How to Reduce the Risk of Training Related Injuries

horse hyperflexion, rolkur, horse injury, horse training injury, navicular syndrome, caudal heel syndrome, equine hoof pain, horse joint, equine joint, equine sprain, horse sprain

horse hyperflexion, rolkur, horse injury, horse training injury, navicular syndrome, caudal heel syndrome, equine hoof pain, horse joint, equine joint, equine sprain, horse sprain

By Jodie Santarossa, DVM, CVA, CERT

There is a saying in veterinary medicine: “When you hear hoofbeats behind you, look for horses not zebras.” This maxim, adapted from the original coined by American medical researcher Dr. Theodore Woodward, suggests that common events are, well, common, and one should look for the expected cause first rather than the exotic.

When it comes to training related injuries, again, look for obvious reasons first. Most training related injuries are common and very preventable provided there is an understanding of the biomechanical demands of the particular discipline; meticulous attention to the horse’s feet, teeth, tack, and food, which are the pillars upon elite equine athletes are built; and a collaborative, integrated team approach to building and developing individualized training and maintenance programs.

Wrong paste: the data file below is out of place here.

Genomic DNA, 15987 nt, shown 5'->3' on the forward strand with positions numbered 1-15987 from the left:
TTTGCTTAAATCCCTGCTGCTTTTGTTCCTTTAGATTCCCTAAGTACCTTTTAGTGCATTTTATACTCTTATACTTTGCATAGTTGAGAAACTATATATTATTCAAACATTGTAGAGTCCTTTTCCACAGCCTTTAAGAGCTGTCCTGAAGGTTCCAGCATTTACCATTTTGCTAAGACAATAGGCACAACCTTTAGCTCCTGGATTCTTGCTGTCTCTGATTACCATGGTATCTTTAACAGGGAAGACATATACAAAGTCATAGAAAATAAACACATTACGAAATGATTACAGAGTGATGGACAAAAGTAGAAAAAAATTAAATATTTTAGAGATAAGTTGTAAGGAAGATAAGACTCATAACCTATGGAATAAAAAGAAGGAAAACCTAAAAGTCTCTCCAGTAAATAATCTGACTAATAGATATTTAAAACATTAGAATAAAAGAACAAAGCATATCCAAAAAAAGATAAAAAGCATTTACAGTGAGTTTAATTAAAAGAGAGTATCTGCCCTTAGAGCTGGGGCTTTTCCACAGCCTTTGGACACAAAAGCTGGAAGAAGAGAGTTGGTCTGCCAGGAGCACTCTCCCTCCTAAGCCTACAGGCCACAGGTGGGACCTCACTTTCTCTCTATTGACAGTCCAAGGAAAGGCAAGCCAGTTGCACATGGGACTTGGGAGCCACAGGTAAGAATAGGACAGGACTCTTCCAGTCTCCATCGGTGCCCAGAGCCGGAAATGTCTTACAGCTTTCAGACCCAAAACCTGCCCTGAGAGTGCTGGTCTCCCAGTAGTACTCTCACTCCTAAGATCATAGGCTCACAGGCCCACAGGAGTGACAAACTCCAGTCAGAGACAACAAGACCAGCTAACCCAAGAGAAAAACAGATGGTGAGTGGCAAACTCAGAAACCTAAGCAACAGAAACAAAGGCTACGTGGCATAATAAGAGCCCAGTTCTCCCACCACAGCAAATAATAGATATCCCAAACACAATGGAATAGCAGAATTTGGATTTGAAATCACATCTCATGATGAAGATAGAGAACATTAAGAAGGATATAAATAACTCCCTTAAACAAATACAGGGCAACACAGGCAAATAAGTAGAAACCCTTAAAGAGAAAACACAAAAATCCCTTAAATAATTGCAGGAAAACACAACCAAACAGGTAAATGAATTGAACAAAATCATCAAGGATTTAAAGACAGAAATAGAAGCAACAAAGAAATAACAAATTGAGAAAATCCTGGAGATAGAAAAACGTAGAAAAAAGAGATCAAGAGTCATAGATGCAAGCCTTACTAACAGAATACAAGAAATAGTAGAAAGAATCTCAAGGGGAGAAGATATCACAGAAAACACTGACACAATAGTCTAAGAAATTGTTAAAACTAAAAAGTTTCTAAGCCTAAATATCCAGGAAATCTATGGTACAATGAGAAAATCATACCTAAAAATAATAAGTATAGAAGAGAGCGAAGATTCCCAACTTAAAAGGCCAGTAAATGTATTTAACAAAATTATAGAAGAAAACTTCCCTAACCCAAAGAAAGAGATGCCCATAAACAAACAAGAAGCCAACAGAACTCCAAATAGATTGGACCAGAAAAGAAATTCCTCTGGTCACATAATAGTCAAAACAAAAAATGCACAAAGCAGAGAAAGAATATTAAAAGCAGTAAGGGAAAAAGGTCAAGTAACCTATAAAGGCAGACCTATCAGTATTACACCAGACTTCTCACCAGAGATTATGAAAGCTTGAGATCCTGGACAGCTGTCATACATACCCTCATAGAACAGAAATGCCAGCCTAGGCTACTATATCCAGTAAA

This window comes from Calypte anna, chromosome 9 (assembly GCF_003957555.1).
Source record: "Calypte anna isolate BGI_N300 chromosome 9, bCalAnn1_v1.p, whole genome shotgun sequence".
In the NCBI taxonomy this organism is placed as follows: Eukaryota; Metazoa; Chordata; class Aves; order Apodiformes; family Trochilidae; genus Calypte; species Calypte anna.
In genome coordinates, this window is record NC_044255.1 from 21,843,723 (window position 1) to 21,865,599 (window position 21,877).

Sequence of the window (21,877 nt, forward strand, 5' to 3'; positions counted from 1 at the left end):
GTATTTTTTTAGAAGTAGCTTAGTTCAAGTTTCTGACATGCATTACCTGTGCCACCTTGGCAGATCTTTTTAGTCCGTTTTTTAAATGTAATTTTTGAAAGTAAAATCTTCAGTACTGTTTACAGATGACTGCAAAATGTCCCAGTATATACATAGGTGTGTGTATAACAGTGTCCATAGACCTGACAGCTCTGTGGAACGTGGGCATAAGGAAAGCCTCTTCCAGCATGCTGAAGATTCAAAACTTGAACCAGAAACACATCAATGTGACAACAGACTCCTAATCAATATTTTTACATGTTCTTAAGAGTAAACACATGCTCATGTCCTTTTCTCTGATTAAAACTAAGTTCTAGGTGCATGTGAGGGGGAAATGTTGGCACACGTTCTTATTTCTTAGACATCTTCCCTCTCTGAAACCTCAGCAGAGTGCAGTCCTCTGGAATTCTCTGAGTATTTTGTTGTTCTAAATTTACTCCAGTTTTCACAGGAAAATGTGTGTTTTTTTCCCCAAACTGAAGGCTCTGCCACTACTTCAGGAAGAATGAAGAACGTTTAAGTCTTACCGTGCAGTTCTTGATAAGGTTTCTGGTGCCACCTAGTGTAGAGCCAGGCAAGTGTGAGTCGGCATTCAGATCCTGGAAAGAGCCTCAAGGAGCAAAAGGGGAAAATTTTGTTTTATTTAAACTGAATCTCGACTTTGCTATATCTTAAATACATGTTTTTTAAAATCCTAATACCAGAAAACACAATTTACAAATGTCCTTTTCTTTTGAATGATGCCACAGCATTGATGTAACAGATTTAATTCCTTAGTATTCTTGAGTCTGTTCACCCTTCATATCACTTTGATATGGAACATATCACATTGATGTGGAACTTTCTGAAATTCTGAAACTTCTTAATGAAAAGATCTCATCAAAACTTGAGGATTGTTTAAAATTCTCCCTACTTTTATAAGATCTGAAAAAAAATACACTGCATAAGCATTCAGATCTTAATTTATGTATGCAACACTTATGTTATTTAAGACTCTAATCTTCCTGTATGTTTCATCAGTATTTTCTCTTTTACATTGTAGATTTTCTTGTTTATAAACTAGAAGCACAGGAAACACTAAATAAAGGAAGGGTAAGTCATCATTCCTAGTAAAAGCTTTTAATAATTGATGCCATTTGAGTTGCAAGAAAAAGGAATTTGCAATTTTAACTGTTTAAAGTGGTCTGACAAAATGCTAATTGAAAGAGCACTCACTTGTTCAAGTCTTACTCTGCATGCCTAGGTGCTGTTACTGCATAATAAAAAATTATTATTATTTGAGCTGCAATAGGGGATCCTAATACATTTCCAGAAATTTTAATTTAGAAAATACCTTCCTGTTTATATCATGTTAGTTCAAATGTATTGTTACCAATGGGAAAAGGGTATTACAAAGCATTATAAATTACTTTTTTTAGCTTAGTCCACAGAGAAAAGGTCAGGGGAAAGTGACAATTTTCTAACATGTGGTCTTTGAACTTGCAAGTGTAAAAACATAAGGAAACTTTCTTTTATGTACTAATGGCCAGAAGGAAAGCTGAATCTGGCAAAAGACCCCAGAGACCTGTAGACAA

Recent years have seen tremendous advances in the field of equine sports medicine, particularly in the area of biomechanics. Emerging research has provided valuable insight into how structure relates to function, which has heightened our understanding of how horses move, mechanically speaking, and the ways physical forces influence movement. The Saunders Comprehensive Veterinary Dictionary defines biomechanics as the application of mechanical laws to living structures. Many forms of lameness result from a failure to take basic biomechanics into account while supporting basic equine health and designing appropriate training and maintenance programs. If we understand the physical forces related to a particular equestrian discipline, we can then mitigate many of the associated risk factors to prevent or minimize the occurrence of training related injuries, and tailor our programs to use the skills of equine health professionals in a more efficient, effective, and integrated way.